In 1998 a class action suit was brought against the company by a consumer alleging ThermoLase "advertised SoftLight laser hair removal as long lasting with the knowledge that such treatments did not achieve that result." [4] ThermoLase quietly settled out of court later that year. In 1999, following other lawsuits and an annual loss of over $41 million, they began closing or selling their spas. [5] In 2000, with the stock down 92% from its high, ThermoLase was folded back into its parent company, which no longer manufactures or markets SoftLight in the U.S.

Wave 5 lasers: 1997 to present

In 1997 FDA cleared several types of devices that target melanin in the hair (see also flashlamps). As with the earlier devices, these devices were rushed to market without adequate testing of effectiveness.

Incremental improvements in equipment since 1997, such as more ergonomically-designed handpieces and methods of epidermal cooling, have made treatment generally more tolerable and reduced the likelihood of some side effects. The publication of clinical observations have also led to more optimized treatment parameters, but understanding of lasers and their long-term effects on hair and other skin structures is still in the early stages.

Current laser consumer issues: "A big problem brewing"

This quote is taken from a letter by Rox Anderson M.D., one of the major figures in medical laser research. He has written extensively on lasers in dermatology [6] and in hair removal in particular. I have quoted extensively from his comments below:

"Unfortunately, there is relatively little good, hypothesis-driven research on lasers in dermatology. These studies are expensive and slow to perform, analyze, present, and publish. The laser companies are quick to promote their new devices and procedures, even before efficacy and safety are well established, and before a specific FDA clearance is given."

"Self-promotion is also common among laser practitioners, especially after laying out a small fortune for some new device. In the long run, their reputations (and ours) will suffer. Fooling the public into buying something of little value, is a very old trick."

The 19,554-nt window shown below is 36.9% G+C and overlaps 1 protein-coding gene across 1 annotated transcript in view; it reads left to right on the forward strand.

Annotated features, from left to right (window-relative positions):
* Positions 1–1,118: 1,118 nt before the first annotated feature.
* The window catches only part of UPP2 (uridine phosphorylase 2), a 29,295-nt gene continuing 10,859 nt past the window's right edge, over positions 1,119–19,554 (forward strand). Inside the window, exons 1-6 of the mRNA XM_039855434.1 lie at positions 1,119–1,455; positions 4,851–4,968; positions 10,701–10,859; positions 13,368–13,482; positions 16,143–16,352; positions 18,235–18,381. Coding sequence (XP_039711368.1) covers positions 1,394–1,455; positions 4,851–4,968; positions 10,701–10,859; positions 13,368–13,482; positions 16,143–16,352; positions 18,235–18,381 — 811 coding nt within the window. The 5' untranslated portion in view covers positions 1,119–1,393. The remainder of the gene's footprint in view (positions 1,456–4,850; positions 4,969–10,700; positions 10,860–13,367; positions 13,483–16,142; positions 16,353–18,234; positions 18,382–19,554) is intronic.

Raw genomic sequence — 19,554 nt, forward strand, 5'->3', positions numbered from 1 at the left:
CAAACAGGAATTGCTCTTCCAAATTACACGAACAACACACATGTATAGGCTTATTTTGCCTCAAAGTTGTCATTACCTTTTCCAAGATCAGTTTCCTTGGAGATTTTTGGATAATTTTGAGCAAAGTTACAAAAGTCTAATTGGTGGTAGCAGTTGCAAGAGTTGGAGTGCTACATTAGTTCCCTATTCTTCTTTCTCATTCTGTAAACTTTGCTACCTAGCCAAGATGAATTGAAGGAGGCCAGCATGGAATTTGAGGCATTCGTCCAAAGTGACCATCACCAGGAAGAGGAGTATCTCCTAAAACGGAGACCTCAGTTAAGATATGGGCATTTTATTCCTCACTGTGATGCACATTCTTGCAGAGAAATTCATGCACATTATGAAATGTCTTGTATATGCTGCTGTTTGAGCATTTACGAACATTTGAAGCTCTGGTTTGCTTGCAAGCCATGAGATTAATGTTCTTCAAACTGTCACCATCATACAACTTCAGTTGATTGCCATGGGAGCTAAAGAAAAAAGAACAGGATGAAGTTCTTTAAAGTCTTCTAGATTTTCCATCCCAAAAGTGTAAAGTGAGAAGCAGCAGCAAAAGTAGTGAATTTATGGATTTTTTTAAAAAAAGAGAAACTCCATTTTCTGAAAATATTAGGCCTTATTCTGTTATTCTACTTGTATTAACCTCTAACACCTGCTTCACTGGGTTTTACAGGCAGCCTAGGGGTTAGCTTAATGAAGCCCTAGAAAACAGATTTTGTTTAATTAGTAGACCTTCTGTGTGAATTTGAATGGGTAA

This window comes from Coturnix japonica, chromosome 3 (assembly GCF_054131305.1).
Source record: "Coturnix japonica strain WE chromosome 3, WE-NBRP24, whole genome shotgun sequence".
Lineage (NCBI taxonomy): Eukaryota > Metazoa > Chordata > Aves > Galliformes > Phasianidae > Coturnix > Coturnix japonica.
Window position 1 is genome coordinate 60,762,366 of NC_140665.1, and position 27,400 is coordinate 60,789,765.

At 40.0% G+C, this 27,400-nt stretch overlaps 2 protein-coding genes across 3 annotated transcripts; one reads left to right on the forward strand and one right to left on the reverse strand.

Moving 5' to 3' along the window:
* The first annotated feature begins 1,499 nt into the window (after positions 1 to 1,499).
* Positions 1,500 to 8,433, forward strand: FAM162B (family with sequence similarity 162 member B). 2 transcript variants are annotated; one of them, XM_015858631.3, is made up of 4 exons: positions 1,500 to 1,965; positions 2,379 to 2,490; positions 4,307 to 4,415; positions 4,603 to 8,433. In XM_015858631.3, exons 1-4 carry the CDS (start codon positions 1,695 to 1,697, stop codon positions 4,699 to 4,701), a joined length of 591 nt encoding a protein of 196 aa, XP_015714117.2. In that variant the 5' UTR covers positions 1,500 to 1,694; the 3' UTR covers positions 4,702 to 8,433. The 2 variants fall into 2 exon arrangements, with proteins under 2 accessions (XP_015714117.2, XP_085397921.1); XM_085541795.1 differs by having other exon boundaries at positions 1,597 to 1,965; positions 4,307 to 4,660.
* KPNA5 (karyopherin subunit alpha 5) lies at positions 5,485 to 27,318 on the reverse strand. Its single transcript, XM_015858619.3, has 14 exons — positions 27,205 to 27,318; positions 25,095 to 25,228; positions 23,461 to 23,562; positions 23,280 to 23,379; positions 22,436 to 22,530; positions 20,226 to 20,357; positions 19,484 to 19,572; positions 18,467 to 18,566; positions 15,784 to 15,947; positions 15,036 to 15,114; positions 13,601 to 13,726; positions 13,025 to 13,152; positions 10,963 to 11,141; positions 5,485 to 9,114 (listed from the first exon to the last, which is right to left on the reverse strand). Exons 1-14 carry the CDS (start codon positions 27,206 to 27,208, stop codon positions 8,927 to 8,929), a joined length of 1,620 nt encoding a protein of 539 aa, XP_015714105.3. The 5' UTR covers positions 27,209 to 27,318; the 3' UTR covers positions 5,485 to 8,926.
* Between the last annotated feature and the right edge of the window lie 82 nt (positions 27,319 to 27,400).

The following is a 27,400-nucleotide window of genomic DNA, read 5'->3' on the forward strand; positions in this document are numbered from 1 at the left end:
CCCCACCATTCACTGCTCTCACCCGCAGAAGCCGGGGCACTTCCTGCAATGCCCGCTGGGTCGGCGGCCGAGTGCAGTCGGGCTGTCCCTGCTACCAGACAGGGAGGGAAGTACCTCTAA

"Hippocrates knew this when making his famous oath... Does "first, do no harm'' extend to a prospective patient's bank account? Does it include the loss of trust suffered after receiving a series of costly, ineffective treatments? The answer is, yes."

"When poorly researched before use on patients, cosmetic lasers or anything else are no different than the infamous patent medicines of the 19th century... But, what can be done about the decrepit standards for quality of introducing new aesthetic laser applications?... Specifically, I think companies should find it difficult to get a "general'' [FDA] 510k clearance and then sell a device for some specific, unproven new procedure."

"But the problem lies mainly with us, the professionals. We should simply refuse to believe infomercials over peer-reviewed studies." [7]

Lack of consensus about effectiveness

Recent medical overviews of laser hair removal present widely differing opinions regarding the status. Some view it as "a promising but still faltering medical field," while others proclaim it's "beyond the experimental stage." [9] Some other examples:

"From this review of the literature, we conclude that laser hair removal does not at the moment have a permanent or convincing long-lasting effectiveness." [10]

"During the last few years the fast development of different laser and laser-like systems for photoepilation and their one-sided representation in media has led to confusion among physicians and patients." [11]